Consequences of Uncontrolled Weaknesses
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8 August 2013 - 23:48, by , in Leadership, No comments

There is a Texaco convenience store near my house that has not changed its gas price in eight weeks. While other stations around town change prices almost daily, the storeowner stays at $1.49 per gallon, even when the 7-11 down the street is higher or lower.

Why doesn’t the storeowner change prices? I came up with the following possible reasons:

  • He’s lazy.
  • He’s got excess inventory of expensive gas.
  • He’s changed the pump but forgotten to change the sign.
  • He’s embarrassed or scared to climb a ladder to change the sign.
  • He’s dwelling on the past success of $1.49, even though competitors are selling at $1.33 gallon.
  • He’s greedy.
  • He’s undisciplined, never checking his cost or what competition is doing.

This is a list of weaknesses. If left unchecked, the consequences can be deadly for his business.

Everyone has a weakness. You or your organization may share one of the weaknesses with the Texaco storeowner. Or possibly your weakness is overeating, greed, riding a dead horse, pornography, over committing, succumbing to terrorism, overstaying your welcome, anger, refusing to change, unbridled optimism, crowd-based logic, procrastination, prevailing pessimism, pride, lust, can’t say no, credit cards, defending a losing product line, helping everyone, or poor stewardship.

Weakness always hits first in our mind. “Indulging in your weakness will never satisfy you.” Left unchecked, uncontrolled weaknesses destroy you, your family and your organization. The consequences of an uncontrolled weakness – typically things that you ignore or disavow – lead to unwanted, unattractive and unintended results. Conversely, acknowledging and controlling your weakness can lead to wanted, attractive and intended results.

To counter the negative impact of an uncontrolled weakness, every person or organization should take steps to counter with strength. Here are five strong solutions for an uncontrolled weakness:

Solutions for an Uncontrolled Weakness

  • Yell it, Spell it…In high school we had a football cheer that started “yell it, spell it”. That’s sound advice for dealing with your weakness. Admit the weakness. Confess it, even if only to God. I wrote down my weaknesses last year … yes, I admit to having several. Spend time in thought. Write down goals and action plans to minimize your weakness and promote your strengths. “Honesty leads to confession and confession leads to change.”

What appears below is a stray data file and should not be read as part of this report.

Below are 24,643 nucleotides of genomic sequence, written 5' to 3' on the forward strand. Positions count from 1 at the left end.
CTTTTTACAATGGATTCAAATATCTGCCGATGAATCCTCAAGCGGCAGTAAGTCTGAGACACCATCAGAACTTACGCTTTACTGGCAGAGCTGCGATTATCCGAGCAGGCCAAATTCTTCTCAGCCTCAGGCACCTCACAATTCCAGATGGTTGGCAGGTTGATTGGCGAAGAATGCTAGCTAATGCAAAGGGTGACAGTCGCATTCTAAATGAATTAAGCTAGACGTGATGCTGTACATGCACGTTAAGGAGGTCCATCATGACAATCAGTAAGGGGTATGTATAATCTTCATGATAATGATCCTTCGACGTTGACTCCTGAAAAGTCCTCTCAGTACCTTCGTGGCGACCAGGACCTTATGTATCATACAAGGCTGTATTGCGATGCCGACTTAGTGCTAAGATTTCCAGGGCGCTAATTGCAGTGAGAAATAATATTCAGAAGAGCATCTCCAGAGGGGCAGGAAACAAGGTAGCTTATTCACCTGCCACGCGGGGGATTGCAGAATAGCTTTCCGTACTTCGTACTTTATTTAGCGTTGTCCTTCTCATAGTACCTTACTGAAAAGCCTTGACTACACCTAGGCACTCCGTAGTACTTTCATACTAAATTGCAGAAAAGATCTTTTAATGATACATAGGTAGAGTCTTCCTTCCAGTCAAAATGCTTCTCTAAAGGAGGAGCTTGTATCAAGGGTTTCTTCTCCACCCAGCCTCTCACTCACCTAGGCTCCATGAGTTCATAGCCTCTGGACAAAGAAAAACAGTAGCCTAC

• Don’t go there…Stay away from places that break down your resistance to the weakness. If your weakness is overeating, stay away from the all-you-can-eat buffet! If it’s greed, let someone else do the budget or manage the finances. If it’s pornography, install an Internet filter. An invitation to participate in competitive bidding or a reverse auction sounds like an appealing opportunity to increase sales. But if your cost system is weak, lacking the financial facts of an Activity Based Costing system, don’t go bidding at the auction! You could end up committing a costly mistake.
  • Iron sharpens Iron… I love to watch the TV LandÒ channel. They feature old westerns like Gunsmoke and Bonanza. Most men identify with the American icon of the lone cowboy, riding into town to run out the bad guys. Confident. Independent. Self-reliant. The image of the lonesome hero makes for good drama, but real life is much different. Men and women need other men and women … for support, guidance, encouragement and accountability. Each of us needs reliable, trusted, wise, caring people to point out our weaknesses. If sharpening our awareness to our weakness is left undone, we become dull and ineffective. Make it a priority this week to find someone to point out your weakness … a coach, consultant, counselor or close friend.
  • Get your front-end aligned…Nothing wears out a set of tires faster than driving with the front-end out of alignment. The same holds true for people and organizations. There is a costly consequence when driving towards a worthy goal with your mind pointed at an uncontrolled weakness. Ask yourself the three Hedgehog Concept questions made popular in Jim Collins’ Good to Great: What are we passionate about? What are we good at? What drives our economic engine? If there is no common answer to all three questions, your life or company needs a front-end alignment.
  • Nothing Doing…Develop a habit of giving things away. Simplifying exposes and eliminates wasteful weaknesses. Consider the advice posed in Thomas Merton’s poem “Nothing Doing” …
  • Some of us need to
discover that we will not
begin to live more
fully until we have the
courage to do and see
much less than usual

Someone once said, “Adversity introduces a person to himself.” It saddens me to see fewer and fewer customers at my neighborhood Texaco. Painfully, it appears that the owner is learning about himself by paying the consequences of an uncontrolled weakness.

I recall an old advertising slogan, “You can trust your care to the man who wears the star.” I doubt this storeowner wears a star any more. And his actions … or inactivity … certainly don’t engender trust.

“It is a sobering picture of the crossroads at which you may be standing.” [1] Don’t ignore your weakness, assuming no one notices. People will drive by your crossroads today watching the decisions you make. You need to take a look too. Sometimes a person’s (or corporation’s) greatest strength is being able to spot their own weakness. Those who are unaware of their weakness, or ignore them, never reach their potential. Admit your weakness and choose the road to improvement.

 

(1) Called to Greatness, Ron Hutchcraft, Moody Press, 2001

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Tom Pryor
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